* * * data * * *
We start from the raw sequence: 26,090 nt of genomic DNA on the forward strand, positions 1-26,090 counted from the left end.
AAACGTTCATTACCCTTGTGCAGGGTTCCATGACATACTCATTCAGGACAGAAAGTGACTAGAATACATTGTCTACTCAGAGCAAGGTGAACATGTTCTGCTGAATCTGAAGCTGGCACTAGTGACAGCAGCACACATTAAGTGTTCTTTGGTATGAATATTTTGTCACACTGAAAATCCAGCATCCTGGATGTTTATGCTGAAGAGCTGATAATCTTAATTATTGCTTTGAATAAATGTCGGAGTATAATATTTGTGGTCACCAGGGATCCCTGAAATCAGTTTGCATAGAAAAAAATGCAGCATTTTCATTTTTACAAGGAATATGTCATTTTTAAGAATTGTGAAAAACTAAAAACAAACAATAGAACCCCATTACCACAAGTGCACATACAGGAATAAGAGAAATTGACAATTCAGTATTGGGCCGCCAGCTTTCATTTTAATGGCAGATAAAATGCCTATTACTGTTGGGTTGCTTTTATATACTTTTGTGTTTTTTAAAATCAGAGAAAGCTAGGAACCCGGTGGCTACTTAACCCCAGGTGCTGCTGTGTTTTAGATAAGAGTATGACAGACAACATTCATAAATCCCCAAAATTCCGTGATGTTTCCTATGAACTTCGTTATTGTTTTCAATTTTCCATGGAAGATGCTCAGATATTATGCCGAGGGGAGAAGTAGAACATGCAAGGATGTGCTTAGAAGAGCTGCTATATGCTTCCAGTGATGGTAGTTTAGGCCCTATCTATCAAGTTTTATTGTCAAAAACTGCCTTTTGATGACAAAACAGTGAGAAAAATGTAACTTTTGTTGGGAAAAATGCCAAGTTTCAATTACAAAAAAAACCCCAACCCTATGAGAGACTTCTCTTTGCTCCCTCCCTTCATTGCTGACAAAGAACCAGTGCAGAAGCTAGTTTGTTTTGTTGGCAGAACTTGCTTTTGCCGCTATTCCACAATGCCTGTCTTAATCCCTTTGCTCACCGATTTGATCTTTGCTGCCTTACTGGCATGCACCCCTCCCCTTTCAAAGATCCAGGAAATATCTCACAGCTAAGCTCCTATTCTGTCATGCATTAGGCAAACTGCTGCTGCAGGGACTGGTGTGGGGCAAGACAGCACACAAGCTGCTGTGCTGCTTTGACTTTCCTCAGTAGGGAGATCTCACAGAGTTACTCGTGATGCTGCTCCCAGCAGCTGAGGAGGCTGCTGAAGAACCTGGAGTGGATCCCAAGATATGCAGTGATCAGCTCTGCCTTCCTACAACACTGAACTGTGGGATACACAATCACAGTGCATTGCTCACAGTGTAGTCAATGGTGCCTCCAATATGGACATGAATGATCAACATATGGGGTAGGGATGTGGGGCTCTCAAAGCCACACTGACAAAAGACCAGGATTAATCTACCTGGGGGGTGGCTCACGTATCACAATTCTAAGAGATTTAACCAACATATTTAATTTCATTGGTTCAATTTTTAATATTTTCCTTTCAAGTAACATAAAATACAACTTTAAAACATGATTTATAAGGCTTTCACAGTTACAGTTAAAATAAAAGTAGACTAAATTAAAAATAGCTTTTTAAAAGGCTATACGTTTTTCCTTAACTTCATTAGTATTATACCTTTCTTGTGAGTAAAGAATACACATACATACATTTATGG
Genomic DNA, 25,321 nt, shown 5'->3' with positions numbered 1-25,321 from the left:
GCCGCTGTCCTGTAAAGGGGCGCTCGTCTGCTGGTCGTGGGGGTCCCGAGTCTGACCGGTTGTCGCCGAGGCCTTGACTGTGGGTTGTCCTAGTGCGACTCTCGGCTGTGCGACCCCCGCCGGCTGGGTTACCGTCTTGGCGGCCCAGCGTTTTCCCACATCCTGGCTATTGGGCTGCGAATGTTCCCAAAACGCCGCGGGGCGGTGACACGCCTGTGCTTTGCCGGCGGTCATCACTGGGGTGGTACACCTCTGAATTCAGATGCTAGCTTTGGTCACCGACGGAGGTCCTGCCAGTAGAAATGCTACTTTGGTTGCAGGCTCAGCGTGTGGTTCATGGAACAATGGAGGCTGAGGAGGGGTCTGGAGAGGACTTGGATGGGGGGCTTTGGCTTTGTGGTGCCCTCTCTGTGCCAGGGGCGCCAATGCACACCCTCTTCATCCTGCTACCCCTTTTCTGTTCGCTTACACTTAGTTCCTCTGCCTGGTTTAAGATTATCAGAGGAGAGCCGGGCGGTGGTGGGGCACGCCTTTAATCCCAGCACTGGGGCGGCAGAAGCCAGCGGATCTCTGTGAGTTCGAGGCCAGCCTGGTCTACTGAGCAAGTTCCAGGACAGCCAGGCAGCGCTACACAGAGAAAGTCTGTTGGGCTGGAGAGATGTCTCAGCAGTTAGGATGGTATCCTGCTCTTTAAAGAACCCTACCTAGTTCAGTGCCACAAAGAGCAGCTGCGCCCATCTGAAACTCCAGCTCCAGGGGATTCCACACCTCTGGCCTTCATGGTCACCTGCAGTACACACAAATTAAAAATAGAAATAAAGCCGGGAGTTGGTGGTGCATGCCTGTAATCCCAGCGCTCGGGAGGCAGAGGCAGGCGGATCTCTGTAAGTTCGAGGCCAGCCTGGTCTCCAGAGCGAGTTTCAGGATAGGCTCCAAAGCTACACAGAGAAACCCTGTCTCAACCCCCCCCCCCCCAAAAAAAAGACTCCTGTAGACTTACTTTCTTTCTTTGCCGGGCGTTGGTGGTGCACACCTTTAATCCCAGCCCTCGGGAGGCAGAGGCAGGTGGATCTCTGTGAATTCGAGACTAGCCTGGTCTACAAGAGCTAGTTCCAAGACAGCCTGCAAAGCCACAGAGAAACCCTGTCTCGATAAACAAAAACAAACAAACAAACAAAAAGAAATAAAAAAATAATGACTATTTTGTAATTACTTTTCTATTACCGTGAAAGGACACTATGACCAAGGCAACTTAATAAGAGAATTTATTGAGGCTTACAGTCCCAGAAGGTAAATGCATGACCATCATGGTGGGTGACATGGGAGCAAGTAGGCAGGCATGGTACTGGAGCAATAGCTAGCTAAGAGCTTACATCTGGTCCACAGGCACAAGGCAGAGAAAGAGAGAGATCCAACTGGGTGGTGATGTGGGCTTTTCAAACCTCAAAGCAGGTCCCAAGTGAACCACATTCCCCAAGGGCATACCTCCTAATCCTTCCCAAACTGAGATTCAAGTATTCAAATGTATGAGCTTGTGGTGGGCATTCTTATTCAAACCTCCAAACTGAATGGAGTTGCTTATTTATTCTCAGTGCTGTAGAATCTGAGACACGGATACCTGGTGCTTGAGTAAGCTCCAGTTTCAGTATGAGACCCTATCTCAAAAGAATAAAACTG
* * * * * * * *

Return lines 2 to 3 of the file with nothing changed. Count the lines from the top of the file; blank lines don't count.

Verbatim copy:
AAACGTTCATTACCCTTGTGCAGGGTTCCATGACATACTCATTCAGGACAGAAAGTGACTAGAATACATTGTCTACTCAGAGCAAGGTGAACATGTTCTGCTGAATCTGAAGCTGGCACTAGTGACAGCAGCACACATTAAGTGTTCTTTGGTATGAATATTTTGTCACACTGAAAATCCAGCATCCTGGATGTTTATGCTGAAGAGCTGATAATCTTAATTATTGCTTTGAATAAATGTCGGAGTATAATATTTGTGGTCACCAGGGATCCCTGAAATCAGTTTGCATAGAAAAAAATGCAGCATTTTCATTTTTACAAGGAATATGTCATTTTTAAGAATTGTGAAAAACTAAAAACAAACAATAGAACCCCATTACCACAAGTGCACATACAGGAATAAGAGAAATTGACAATTCAGTATTGGGCCGCCAGCTTTCATTTTAATGGCAGATAAAATGCCTATTACTGTTGGGTTGCTTTTATATACTTTTGTGTTTTTTAAAATCAGAGAAAGCTAGGAACCCGGTGGCTACTTAACCCCAGGTGCTGCTGTGTTTTAGATAAGAGTATGACAGACAACATTCATAAATCCCCAAAATTCCGTGATGTTTCCTATGAACTTCGTTATTGTTTTCAATTTTCCATGGAAGATGCTCAGATATTATGCCGAGGGGAGAAGTAGAACATGCAAGGATGTGCTTAGAAGAGCTGCTATATGCTTCCAGTGATGGTAGTTTAGGCCCTATCTATCAAGTTTTATTGTCAAAAACTGCCTTTTGATGACAAAACAGTGAGAAAAATGTAACTTTTGTTGGGAAAAATGCCAAGTTTCAATTACAAAAAAAACCCCAACCCTATGAGAGACTTCTCTTTGCTCCCTCCCTTCATTGCTGACAAAGAACCAGTGCAGAAGCTAGTTTGTTTTGTTGGCAGAACTTGCTTTTGCCGCTATTCCACAATGCCTGTCTTAATCCCTTTGCTCACCGATTTGATCTTTGCTGCCTTACTGGCATGCACCCCTCCCCTTTCAAAGATCCAGGAAATATCTCACAGCTAAGCTCCTATTCTGTCATGCATTAGGCAAACTGCTGCTGCAGGGACTGGTGTGGGGCAAGACAGCACACAAGCTGCTGTGCTGCTTTGACTTTCCTCAGTAGGGAGATCTCACAGAGTTACTCGTGATGCTGCTCCCAGCAGCTGAGGAGGCTGCTGAAGAACCTGGAGTGGATCCCAAGATATGCAGTGATCAGCTCTGCCTTCCTACAACACTGAACTGTGGGATACACAATCACAGTGCATTGCTCACAGTGTAGTCAATGGTGCCTCCAATATGGACATGAATGATCAACATATGGGGTAGGGATGTGGGGCTCTCAAAGCCACACTGACAAAAGACCAGGATTAATCTACCTGGGGGGTGGCTCACGTATCACAATTCTAAGAGATTTAACCAACATATTTAATTTCATTGGTTCAATTTTTAATATTTTCCTTTCAAGTAACATAAAATACAACTTTAAAACATGATTTATAAGGCTTTCACAGTTACAGTTAAAATAAAAGTAGACTAAATTAAAAATAGCTTTTTAAAAGGCTATACGTTTTTCCTTAACTTCATTAGTATTATACCTTTCTTGTGAGTAAAGAATACACATACATACATTTATGG
Genomic DNA, 25,321 nt, shown 5'->3' with positions numbered 1-25,321 from the left: